MRI evidence of acute inflammation in leukocortical lesions of patients with early multiple sclerosis

Conclusions: The presence of enhancing lesions affecting the cortex and adjacent white matter, although transient and not frequent, suggests that at least some cortical lesions are related to blood–brain barrier disruption. Our data support the concept that there may be an acute inflammatory phase in the development of leukocortical MS lesions. identifier: NCT00176592.
Source: Neurology - Category: Neurology Authors: Tags: MRI, Multiple sclerosis ARTICLE Source Type: research

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Conclusion Iterative and weekly injections of macrocyclic GBCAs are not associated with T1 signal increase in the DN and GP of MS patients. These results would suggest a no gadolinium accumulation in the brain using macrocyclic GBCA even after several close injections and promote the use of a macrocylcic GBCA rather than linear agents for MS patients.
Source: European Journal of Radiology - Category: Radiology Source Type: research
Publication date: 1 October 2018 Source:NeuroImage, Volume 179 Author(s): Jaeyeon Yoon, Enhao Gong, Itthi Chatnuntawech, Berkin Bilgic, Jingu Lee, Woojin Jung, Jingyu Ko, Hosan Jung, Kawin Setsompop, Greg Zaharchuk, Eung Yeop Kim, John Pauly, Jongho Lee Deep neural networks have demonstrated promising potential for the field of medical image reconstruction, successfully generating high quality images for CT, PET and MRI. In this work, an MRI reconstruction algorithm, which is referred to as quantitative susceptibility mapping (QSM), has been developed using a deep neural network in order to perform dipole deconvolution, w...
Source: NeuroImage - Category: Neuroscience Source Type: research
Using MRI scans to view brain lesions in patients with multiple sclerosis,...Read more on AuntMinnie.comRelated Reading: CAD software aids monitoring of multiple sclerosis Do ED MRI scans reduce hospital stays for MS patients? SIR: MRI debunks venoplasty for treating MS fMRI uncovers benefits of video games for MS patients MRI finds link between MS and taste function
Source: Headlines - Category: Radiology Source Type: news
(University at Buffalo) For decades, clinicians treating multiple sclerosis (MS) have interpreted the appearance of new or expanding brain lesions on magnetic resonance imaging (MRI) scans as a sign that a patient's disease is getting worse. Now, University at Buffalo researchers are finding that it may be the atrophy or disappearance of these lesions into cerebrospinal fluid (CSF) that is a better indicator of who will develop disability.
Source: EurekAlert! - Biology - Category: Biology Source Type: news
The radiologically isolated syndrome (RIS) refers to the clinical scenario in which individuals with no symptoms of central nervous system demyelination, who underwent MRI scans for other reasons (e.g., head trauma), have the typical neuroimaging findings of multiple sclerosis (MS).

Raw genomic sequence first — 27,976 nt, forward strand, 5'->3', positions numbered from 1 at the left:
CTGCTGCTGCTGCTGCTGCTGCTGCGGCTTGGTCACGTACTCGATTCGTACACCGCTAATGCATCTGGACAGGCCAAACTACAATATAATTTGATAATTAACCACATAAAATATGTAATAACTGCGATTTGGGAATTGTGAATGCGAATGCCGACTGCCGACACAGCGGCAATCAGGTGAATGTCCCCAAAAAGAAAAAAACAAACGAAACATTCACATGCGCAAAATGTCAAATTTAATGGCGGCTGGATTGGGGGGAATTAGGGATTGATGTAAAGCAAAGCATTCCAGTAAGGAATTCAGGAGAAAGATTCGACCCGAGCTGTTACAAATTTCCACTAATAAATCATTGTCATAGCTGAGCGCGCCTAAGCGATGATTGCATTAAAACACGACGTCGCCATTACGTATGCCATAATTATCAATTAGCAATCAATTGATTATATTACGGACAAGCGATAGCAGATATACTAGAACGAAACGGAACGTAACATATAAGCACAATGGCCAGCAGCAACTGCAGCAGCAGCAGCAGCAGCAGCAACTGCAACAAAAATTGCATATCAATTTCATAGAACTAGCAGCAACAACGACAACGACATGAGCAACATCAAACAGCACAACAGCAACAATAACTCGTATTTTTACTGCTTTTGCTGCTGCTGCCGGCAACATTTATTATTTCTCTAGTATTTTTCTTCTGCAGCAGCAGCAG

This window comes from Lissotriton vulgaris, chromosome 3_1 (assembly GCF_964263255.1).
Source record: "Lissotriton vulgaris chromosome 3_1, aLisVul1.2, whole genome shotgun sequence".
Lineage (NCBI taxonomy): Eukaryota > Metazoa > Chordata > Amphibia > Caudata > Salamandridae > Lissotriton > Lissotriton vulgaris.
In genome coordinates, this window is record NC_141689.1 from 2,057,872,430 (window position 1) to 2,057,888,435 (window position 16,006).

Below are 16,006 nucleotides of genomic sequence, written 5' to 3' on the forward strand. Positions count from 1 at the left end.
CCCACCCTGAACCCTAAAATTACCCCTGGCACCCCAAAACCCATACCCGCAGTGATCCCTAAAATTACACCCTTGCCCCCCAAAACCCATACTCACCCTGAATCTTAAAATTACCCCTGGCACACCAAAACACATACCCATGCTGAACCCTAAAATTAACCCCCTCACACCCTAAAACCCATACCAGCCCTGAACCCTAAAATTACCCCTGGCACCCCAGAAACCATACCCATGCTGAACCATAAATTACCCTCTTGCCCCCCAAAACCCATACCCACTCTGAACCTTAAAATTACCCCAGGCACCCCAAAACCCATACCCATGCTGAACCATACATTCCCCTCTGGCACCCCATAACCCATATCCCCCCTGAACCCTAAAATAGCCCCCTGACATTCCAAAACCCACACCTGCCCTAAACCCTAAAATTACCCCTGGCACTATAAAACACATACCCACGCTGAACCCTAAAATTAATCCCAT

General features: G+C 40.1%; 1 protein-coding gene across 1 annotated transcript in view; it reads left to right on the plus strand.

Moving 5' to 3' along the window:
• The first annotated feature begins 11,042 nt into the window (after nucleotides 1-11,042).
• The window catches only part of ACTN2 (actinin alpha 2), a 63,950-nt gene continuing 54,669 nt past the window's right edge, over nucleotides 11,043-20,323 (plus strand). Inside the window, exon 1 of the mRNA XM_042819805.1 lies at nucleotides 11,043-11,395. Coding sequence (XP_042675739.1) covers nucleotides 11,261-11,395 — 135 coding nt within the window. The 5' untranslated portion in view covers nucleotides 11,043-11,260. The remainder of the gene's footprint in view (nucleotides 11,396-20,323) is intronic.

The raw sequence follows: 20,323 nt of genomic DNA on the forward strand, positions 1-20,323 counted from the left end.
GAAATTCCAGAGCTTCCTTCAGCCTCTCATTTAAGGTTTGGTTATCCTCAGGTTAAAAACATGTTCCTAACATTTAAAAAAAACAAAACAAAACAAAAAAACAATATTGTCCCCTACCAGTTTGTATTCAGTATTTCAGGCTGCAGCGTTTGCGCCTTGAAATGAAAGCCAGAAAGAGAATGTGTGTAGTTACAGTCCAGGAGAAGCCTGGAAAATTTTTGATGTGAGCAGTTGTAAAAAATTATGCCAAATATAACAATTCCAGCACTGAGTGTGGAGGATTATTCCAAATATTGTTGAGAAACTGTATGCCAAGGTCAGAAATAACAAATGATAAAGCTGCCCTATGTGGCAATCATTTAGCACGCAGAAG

Source: Pediatric Neurology - Category: Neurology Authors: Tags: Opinion Paper Source Type: research
CONCLUSIONS: MAGNIMS 2016 MRI criteria were superior to McDonald 2010 MRI criteria in specificity, accuracy, and PPV, but inferior in sensitivity and NPV. PMID: 29856160 [PubMed - as supplied by publisher]
Source: Journal of Clinical Neurology - Category: Neurology Tags: J Clin Neurol Source Type: research
Scandinavian Journal of Medicine&Science in Sports, EarlyView.
Source: Scandinavian Journal of Medicine and Science in Sports - Category: Sports Medicine Authors: Source Type: research
Acta Neurologica Scandinavica, EarlyView.
Source: Acta Neurologica Scandinavica - Category: Neurology Authors: Source Type: research
Conclusions: A potent and selective S1PR2 ligand TZ59130 was identified in vitro. The radiosynthesis of [11C]TZ59130 was achieved with good radiochemical yield and high purity. The biodistribution study in SD rats indicated [11C]TZ59130 had high uptake (%ID/g) in the kidney at 5 min and fast washout in vivo. Further investigation of [11C]TZ59130 on streptozotocin (STZ)-induced diabetic rats is ongoing in our laboratory. Research support: National Multiple Sclerosis Society: #RG150705331, Department of Energy: #DESC0008432.
Source: Journal of Nuclear Medicine - Category: Nuclear Medicine Authors: Tags: Preclinical Probes for Cardiovascular, Endocrine & amp; Other II Source Type: research
Conclusions: Our data show that neuroinflammation induced by the copper chelator cuprizone resulted in a significant increase in the uptake of both [11C](R)PK11195 and [11C]DPA713. The EDTA demonstrated a significant change in influx rate during cuprizone-induced neuroinflammation which may be attributed to changes in the BBB permeability, but may also be a result of changes in blood flow.
Source: Journal of Nuclear Medicine - Category: Nuclear Medicine Authors: Tags: Basic Science III Source Type: research
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